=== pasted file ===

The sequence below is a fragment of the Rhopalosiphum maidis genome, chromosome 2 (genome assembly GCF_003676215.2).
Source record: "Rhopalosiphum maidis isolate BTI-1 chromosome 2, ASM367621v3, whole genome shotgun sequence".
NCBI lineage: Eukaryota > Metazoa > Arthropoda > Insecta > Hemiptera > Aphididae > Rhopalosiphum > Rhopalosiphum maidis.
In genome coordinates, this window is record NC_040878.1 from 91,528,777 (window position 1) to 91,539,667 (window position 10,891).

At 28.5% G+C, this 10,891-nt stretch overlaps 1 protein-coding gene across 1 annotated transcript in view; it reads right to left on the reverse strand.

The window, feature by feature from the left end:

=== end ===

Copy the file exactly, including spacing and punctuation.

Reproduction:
The sequence below is a fragment of the Rhopalosiphum maidis genome, chromosome 2 (genome assembly GCF_003676215.2).
Source record: "Rhopalosiphum maidis isolate BTI-1 chromosome 2, ASM367621v3, whole genome shotgun sequence".
NCBI lineage: Eukaryota > Metazoa > Arthropoda > Insecta > Hemiptera > Aphididae > Rhopalosiphum > Rhopalosiphum maidis.
In genome coordinates, this window is record NC_040878.1 from 91,528,777 (window position 1) to 91,539,667 (window position 10,891).

At 28.5% G+C, this 10,891-nt stretch overlaps 1 protein-coding gene across 1 annotated transcript in view; it reads right to left on the reverse strand.

The window, feature by feature from the left end: